Although not readily known, this spiritual system and hybrid forms of it can be found in Puerto Rico, Mexico, Argentina, Colombia, Panama, Dominican Republic, Venezuela, Brazil, Spain and the UK. In a US census, over 22,000 people said they were members of this spiritual system but it is not known how many decided not to disclose their membership. The deity Oshun is represented by Our Lady of Charity, the patron saint of Cuba, and Chango is represented by Santa Barbara, a catholic saint. While they were taught to praise the Catholic saints they were also honouring the Orishas. Another name for this mixture of Catholicism and African spirituality is Bembe. During an interview about her music video, “The Rhythm is Gonna Get You”, Gloria Estefan talks about the use of white handkerchiefs in Bembe, which is the Afro-Cuban religious ceremony of Santaria.
More of this Article to come soon.
With many Cubans coming to Europe, salsa hit the UK in the 1970s when Fania All Stars came to England. Since then the dance has gone from strength to strength, travelling through distant places such as India, China and is now worldwide. People of all creeds are now involved in the dance and respecting each other as dancers. I have put this short piece of work together just scratching the surface of this little known or talked about element of salsa with the intention of dancers and non dancers gaining a better understanding and to pay utmost respect to the African origins of this great music and dance. Let me end with three quotations from the famous and creative practitioners of salsa:
“This is where this music comes from: Africa” (Albert Torres, a major organizer of salsa congresses worldwide, when introducing Africando salsa band from the continent).
"Africans brought to America as slaves weren't allowed to play the drum.The slave owners feared the drum.
From not being allowed to play the drums comes blues and jazz among African Americans. But Africans in the Caribbean,especially Cub,kept the Drum.From the tambor come rhythmical sounds that have been here for years"(Eddie Palmier, winner of nine Grammy awards,creator of a discography of 36 titles, has had a muscial career that has spanned over 50 years as a bandleader of salsa and latin jazz orchestras).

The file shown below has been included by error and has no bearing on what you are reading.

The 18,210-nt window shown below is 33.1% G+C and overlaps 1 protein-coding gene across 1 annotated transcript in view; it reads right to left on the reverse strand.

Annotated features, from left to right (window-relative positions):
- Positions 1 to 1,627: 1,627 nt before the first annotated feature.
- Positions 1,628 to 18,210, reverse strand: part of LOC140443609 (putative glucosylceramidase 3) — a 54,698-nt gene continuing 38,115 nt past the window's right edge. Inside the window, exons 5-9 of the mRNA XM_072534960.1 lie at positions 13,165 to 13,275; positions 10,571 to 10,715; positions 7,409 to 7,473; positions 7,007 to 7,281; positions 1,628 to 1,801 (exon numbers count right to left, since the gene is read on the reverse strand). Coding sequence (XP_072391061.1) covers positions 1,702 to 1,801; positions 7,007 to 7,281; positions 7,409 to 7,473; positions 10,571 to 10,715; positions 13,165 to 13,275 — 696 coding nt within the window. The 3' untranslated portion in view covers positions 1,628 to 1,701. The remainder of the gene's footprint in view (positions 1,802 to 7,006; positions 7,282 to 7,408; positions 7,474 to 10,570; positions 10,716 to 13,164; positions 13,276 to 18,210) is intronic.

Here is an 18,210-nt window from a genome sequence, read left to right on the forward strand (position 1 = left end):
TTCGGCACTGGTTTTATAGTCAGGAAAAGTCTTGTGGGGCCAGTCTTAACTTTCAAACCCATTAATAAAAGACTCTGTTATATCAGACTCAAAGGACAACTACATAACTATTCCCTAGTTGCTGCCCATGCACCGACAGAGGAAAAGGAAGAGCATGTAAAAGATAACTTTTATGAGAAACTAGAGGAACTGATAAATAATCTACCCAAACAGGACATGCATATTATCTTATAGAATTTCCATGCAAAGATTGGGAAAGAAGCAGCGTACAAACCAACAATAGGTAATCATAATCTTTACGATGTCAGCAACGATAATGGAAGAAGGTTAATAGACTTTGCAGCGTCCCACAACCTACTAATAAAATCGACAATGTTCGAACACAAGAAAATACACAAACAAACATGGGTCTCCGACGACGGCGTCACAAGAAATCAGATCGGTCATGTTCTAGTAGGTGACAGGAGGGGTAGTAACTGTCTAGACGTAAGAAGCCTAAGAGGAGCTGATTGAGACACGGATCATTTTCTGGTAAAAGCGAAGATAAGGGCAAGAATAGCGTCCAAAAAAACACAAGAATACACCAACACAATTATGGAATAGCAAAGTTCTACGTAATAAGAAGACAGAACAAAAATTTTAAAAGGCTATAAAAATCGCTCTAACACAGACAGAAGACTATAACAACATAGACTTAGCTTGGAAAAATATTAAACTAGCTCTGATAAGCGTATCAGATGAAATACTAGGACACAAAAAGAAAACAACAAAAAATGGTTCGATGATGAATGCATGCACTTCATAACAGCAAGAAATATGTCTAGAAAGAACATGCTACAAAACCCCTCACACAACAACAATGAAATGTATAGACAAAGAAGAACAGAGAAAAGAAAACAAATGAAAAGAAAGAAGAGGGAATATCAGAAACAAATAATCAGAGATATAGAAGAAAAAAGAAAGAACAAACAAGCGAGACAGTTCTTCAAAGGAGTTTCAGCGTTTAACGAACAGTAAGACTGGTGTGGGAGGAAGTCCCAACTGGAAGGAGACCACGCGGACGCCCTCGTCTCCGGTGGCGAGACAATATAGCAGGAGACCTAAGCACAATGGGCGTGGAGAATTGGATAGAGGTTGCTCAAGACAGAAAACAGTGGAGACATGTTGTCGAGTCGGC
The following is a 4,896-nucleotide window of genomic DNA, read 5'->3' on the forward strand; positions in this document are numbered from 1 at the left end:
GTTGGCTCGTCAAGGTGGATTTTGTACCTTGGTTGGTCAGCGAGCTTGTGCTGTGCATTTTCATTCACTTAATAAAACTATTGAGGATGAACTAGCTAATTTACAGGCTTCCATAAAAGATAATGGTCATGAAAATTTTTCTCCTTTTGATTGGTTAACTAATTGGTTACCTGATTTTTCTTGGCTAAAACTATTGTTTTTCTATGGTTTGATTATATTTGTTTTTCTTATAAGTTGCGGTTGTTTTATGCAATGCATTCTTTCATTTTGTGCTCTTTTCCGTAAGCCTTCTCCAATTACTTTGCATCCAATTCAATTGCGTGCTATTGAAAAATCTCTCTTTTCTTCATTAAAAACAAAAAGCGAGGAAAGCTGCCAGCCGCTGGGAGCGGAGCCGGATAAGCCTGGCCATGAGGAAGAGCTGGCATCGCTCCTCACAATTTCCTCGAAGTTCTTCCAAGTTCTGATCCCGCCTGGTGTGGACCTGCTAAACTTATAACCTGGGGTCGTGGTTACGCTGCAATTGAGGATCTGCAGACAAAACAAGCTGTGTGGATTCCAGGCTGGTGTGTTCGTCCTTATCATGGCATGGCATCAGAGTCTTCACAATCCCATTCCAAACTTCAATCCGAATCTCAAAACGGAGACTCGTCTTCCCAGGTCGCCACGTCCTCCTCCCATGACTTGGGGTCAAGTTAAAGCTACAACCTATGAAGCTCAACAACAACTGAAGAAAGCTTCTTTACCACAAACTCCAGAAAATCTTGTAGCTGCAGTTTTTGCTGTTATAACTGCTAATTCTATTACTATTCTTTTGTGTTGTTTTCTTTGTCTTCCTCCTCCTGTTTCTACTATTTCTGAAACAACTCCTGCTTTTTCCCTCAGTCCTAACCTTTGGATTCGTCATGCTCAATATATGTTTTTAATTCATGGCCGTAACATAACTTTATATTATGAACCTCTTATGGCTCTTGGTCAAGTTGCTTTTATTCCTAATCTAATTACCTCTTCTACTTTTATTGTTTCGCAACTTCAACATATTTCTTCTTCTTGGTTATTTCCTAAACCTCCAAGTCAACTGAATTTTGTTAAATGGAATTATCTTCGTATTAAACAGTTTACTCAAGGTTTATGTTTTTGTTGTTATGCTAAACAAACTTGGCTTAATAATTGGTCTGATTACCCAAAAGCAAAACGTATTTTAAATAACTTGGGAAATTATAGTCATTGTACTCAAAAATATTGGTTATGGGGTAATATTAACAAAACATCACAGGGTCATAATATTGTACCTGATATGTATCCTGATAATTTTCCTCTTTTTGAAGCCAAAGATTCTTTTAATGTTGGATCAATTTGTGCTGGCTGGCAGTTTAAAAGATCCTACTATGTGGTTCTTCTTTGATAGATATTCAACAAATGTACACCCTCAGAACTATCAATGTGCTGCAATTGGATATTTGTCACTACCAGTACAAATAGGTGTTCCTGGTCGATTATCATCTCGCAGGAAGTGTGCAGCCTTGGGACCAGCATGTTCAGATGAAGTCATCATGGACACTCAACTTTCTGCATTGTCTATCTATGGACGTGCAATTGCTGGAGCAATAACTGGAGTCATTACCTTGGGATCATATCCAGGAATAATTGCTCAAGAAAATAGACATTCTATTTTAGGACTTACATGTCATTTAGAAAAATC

“To go back to the beginning of salsa you have to go back to Mama Africa” from the off Broadway show, Latin Madness.(Producers Nelson Flores and Carl Mendoza). producer of the salsa show, Latin Madness Show).
Franklyn Miller is an international salsa teacher, performer, choreographer Dj and visiting lecturer.
With a background in electronic engineering he has previously owned a business specialising in audio equipment and was also involved in sales and promotion of cultural literature and film. Hence he possesses a longheld interest in all the nuances of salsa.
His particular anthropological passion is to study and lecture in African history and culture from an African-centric standpoint with emphasis on challenging existing thought processes and belief systems held by all generations and nationalities, using pertinent trigger points , thereby encouraging a forum for health debate and promoting an awareness of the achievements of people of African ancestry.
References and interviews
Salsa Rhythm for dancers Seminar, by Mike Bello (2004)
Latin Madness, by Nelson Flores and Carl Mendoza (2001)
Basic Salsa Mambo, by Thomas Gurerrero, Santo Rico Dance Company (2005) Abakua Dance Company, by Frankie Martinez
Tribute to Africando Salsa Band, 6th Annual West Coast Congress, by Albert Torres (2004)
Roots of Rhythm, narrated by Harry Bellafonte (1994)
Roots of Rhythm, interview with Celia Cruz
Roots of Rhythm, interview with Gloria Estefan
Roots of Rhythm, interview with Dizzy Gillespie
Buena Vista Social Club, interview with Ibrahim Ferrer.
StreetDance Australia website. Article by Paul F Clifford
Historical Museum of Florida.website Article The Afro-Cuban Orisha Religion
Salsa & Merengue Society website Article by Loo Yeo
The Moors in Spain seminar, By Booker T Coleman
Clave:The African roots of Salsa Article by Dr Christopher Washburne
The history of the classical guitar. Website Article by Francois Faucher